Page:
Friday, April 25, 2008

Have you offered to help someone today? Part I

Often I have noticed that people seem lost in their efforts to connect to others - particularly when they want help. Often when we need help the most - we feel desperate, and we are too quick to assert our needs over the needs of the other people around us. Another huge stumbling block is the interest in only having the other person provide help, and not ensuring reciprocity.

While it might seem counter-intuitive, this is a bad move to assert one's own needs too aggressively. This tendency, while seeming to be direct, is actually somewhat selfish and unproductive. You are essentially saying, "hey, I don't know you, or don't care about your situation, but you ought to help me because I am me." Unless they already like you for whatever reason and are willing to help you for their own reasons, you probably will not get what you are seeking on the short-term, and may even have sacrificed great long-term benefits.

Why? Because you have not honored the need to develop a relationship or friendship with others that will be true before making the ask for help. My wife, a non-profit development officer, has helped me understand these principles from a development perspective. My wife would tell you that "people don't give to causes, they give to people." People connect best by developing a relationship first - based upon common goals, common beliefs, common attraction, whatever. Even with people who are most generous with their time, they are often going to be hit up by too many people, and you have to ask yourself if your cause or need is more worthy then those they already support. Maybe! But until you know more facts, maybe not! And even if it is, it may well take time and experience before the prospect might agree.

Here is an example I have experienced. A non-profit called me up and said, "hey, give to us because we are a good cause!" although I have no prior relationship with them. Often in such instances, I indicate that we have already given to many non-profits and are currently tapped out. In some of those occasions, I had overly zealous non-profit solicitors get abrasive or simply insistent that they are the most worthy cause. The more effective way to develop that relationship as the solicitor is to say sincerely in response to such rejection, "Thank you so much for being involved and what you do in the community!," and then giving them contact information in case they might be interested in your mission in the future. You might not get their $$$ that time, but the next time they would regard you well - and might contribute or help in some other way.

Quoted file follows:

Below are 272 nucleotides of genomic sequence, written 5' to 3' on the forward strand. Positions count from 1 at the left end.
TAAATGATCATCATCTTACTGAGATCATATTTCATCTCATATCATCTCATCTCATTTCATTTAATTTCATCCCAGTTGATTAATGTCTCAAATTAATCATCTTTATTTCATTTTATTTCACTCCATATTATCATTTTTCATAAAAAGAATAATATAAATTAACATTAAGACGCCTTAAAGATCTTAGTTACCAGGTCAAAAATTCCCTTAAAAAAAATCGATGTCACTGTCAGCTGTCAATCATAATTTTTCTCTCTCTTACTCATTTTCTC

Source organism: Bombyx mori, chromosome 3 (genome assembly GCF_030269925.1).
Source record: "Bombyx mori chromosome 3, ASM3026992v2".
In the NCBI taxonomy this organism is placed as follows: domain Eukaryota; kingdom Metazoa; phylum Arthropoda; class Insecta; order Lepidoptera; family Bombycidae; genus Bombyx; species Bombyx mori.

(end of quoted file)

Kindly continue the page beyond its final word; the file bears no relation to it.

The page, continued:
I don't think asking for help is a bad thing, but definitely soft sell the ask if the relationship is still maturing - and I might suggest putting it in generic terms. Try saying, "I am trying to find people to help me do X; if you know of anyone who might be able to help and don't mind, let me know!" Also, make sure to measure the ask against what they might reasonably be able to do. If the ask is small, you might make it - but still be gracious with a "no." If they are in a position to help, they might. If the ask is a big one, avoid asking people you don't know well, if you can. If you feel you need to ask people who you do know well, I would even suggest saying, "You probably can't help me and I understand but I am desperate and need X. Do you know someone who can help?" In other situations if the relationship is a strong one, you are in a better position to be direct, but if you get a "no" in any circumstance, find a way to lighten the mood immediately so they know your relationship is still strong. You want them to know you care for them regardless of whether they help you at that instance!

While the above utilized analogies to non-profit, the tips by no means are limited in that context. They, however, are enlightening about "what not to do!"

Tune in to Part II for a better way to develop relationships, by offering to help instead!

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